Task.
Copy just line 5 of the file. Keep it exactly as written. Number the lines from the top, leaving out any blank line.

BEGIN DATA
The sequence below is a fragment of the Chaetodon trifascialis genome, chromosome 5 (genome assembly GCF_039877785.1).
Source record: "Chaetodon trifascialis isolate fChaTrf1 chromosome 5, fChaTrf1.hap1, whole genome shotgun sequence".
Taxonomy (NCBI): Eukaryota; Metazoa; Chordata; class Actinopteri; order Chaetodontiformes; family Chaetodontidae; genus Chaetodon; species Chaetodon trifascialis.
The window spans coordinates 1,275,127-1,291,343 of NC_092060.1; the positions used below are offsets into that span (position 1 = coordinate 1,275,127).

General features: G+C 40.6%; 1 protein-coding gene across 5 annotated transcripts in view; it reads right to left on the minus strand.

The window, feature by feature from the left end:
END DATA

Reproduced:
General features: G+C 40.6%; 1 protein-coding gene across 5 annotated transcripts in view; it reads right to left on the minus strand.